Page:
One of the common misconceptions about OAuth is that it provides identity federation by itself. Although supporting OAuth with federated identities is a valid pattern and is essential to many API providers, it does require the combination of OAuth with an additional federated authentication mechanism. Note that I’m not talking about leveraging OAuth for federation (that’s OpenID Connect) but rather an OAuth handshake in which the OAuth authorization server (AS) federates the authentication of the user.
There are different ways to federate the authentication of an end user as part of an OAuth handshake. One approach is to simply incorporate it as part of the authorization server’s interaction with the end user (handshake within handshake). This is only possible with grant types where the user is redirected to the authorization server in the first place, such as implicit or autz code. In that case, the user is redirected from the app, to the authorization server, to the identity provider (IDP), back to the authorization server and finally back to the application. The federated authentication is transparent to the client application participating in the OAuth handshake. The OAuth spec (which describes the interaction between the client application and the OAuth authorization server) does not get involved.
Another approach is for the client application to request the access token using an existing proof of authentication in the form of a signed claims (handshake after handshake). In this type of OAuth handshake, the redirection of the user (if any) is outside the scope of the OAuth handshake and is driven by the application. However, the exchange of the existing claim for an OAuth access token is the subject of a number of extension grant types.
One such extension grant type is defined in the SAML 2.0 Bearer Assertion Profiles for OAuth 2.0 specification, according to which a client application presents a SAML assertion to the OAuth authorization server in exchange for an OAuth access token. The Layer 7 OAuth Toolkit has implemented and provided samples for this extension grant type since its inception.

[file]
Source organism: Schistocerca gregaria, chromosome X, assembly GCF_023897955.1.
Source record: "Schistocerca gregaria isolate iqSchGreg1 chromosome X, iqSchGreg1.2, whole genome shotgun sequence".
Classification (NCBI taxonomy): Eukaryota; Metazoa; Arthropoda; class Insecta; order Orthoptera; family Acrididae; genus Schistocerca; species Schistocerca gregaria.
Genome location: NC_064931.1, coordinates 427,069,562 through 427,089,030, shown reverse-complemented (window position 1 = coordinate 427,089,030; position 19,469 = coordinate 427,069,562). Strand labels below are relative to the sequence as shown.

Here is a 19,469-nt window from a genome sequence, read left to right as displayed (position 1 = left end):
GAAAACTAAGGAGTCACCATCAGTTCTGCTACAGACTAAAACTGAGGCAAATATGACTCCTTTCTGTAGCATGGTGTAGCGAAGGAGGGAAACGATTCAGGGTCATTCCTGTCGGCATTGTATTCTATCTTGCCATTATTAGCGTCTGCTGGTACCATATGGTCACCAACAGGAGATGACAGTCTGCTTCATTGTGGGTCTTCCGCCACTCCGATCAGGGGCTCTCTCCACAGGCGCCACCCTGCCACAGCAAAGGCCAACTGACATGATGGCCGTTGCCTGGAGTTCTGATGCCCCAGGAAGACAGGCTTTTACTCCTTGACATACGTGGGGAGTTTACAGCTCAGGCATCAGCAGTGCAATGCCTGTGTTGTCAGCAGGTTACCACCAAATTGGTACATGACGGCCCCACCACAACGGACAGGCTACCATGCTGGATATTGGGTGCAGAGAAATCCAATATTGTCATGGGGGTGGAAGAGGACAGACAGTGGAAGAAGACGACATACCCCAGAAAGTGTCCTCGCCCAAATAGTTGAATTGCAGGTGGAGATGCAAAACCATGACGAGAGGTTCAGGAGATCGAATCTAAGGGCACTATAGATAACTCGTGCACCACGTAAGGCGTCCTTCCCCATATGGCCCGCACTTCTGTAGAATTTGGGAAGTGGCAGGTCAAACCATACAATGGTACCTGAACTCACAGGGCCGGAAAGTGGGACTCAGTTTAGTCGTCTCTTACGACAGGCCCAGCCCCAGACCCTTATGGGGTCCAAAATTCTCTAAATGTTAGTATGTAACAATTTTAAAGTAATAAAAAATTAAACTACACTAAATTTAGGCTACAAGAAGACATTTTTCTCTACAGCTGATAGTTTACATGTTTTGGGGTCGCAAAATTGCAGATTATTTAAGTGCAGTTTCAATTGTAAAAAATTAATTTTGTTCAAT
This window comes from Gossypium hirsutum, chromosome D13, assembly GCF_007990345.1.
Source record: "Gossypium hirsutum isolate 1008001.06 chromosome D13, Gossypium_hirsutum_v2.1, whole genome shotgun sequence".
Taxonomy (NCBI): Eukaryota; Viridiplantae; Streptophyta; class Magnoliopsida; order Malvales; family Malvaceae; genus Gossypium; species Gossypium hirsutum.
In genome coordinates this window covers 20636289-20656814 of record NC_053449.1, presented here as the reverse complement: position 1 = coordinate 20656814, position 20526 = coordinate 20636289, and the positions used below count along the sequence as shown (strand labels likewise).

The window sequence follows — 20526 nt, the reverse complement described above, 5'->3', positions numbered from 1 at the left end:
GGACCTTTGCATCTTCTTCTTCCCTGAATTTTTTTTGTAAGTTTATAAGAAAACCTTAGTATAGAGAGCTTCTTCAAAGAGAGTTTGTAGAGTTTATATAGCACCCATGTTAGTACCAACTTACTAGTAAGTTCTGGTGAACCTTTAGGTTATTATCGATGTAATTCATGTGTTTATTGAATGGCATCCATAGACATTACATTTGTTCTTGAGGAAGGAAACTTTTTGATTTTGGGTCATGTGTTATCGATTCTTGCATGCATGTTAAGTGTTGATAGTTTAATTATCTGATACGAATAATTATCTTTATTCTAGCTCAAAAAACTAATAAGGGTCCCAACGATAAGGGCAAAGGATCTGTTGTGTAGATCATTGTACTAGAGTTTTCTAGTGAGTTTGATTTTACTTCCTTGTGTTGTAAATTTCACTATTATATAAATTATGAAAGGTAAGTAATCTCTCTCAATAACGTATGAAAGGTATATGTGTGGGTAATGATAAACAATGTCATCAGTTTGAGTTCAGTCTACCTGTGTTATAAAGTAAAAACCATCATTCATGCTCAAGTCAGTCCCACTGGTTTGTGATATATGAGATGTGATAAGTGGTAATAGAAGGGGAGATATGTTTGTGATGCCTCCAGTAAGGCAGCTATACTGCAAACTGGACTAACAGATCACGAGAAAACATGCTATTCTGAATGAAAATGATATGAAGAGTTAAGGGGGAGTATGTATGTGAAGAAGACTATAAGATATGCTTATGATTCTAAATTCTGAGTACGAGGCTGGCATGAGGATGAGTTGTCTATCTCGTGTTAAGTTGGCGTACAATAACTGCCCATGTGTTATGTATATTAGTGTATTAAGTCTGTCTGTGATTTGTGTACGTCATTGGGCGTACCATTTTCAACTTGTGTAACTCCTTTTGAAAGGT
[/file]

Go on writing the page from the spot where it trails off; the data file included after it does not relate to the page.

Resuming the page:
Because of the prevalence of SAML in many environments and its support by many identity providers, this grant type has the potential to be leveraged in lots of ways in the enterprise and across partners. There is, however, an emerging alternative to bloated, verbose SAML assertions – one that is more “API-friendly”, based on JSON: JSON Web Token (JWT). JWT allows the representation of claims in a compact, JSON format and the signing of such claims using JWS. For example, OpenID Connect’s ID Tokens are based on the JWT standard. The same way that a SAML assertion can be exchanged for an access token, a JWT can also be exchanged for an access token. The details of such a handshake are defined as part of another extension grant type defined as part of JSON Web Token (JWT) Bearer Token Profiles for OAuth 2.0.
Give me a JWT, I’ll give you an access token. Although I expect templates for this extension grant type to be featured as part of an upcoming revision of the OAuth Toolkit, the recent addition of JWT and JSON primitives enables me to extend the current OAuth authorization server template to support JWT bearer grants with a Layer 7 Gateway today.
The first thing I need for this exercise is to simulate an application getting a JWT claim issued on behalf of a user. For this, I create a simple endpoint on the Gateway that authenticates a user and issues a JWT returned as part of the response.
Pointing my browser to this endpoint produces the following output:
Then, I extend the authorization server token endpoint policy to accept and support the JWT bearer grant type. The similarities between the SAML bearer and the JWT bearer grant types are most obvious in this step. I was able to copy the policy branch and substitute the SAML and XPath policy constructs for JWT and JSON path ones. I can also base trust on HMAC-type signatures that involve a share secret, instead of a PKI-based signature validation, if desired.
I can test this new grant type using a REST client calling the OAuth authorization server’s token endpoint. I inject into this request the JWT issued by the JWT issuer endpoint and specify the correct grant type.
I can now authorize an API call based on this new access token, as I would any other access token. The original JWT claim is saved as part of the OAuth session and is available throughout the lifespan of this access token. This JWT can later be consulted at runtime when API calls are authorized inside the API runtime policy.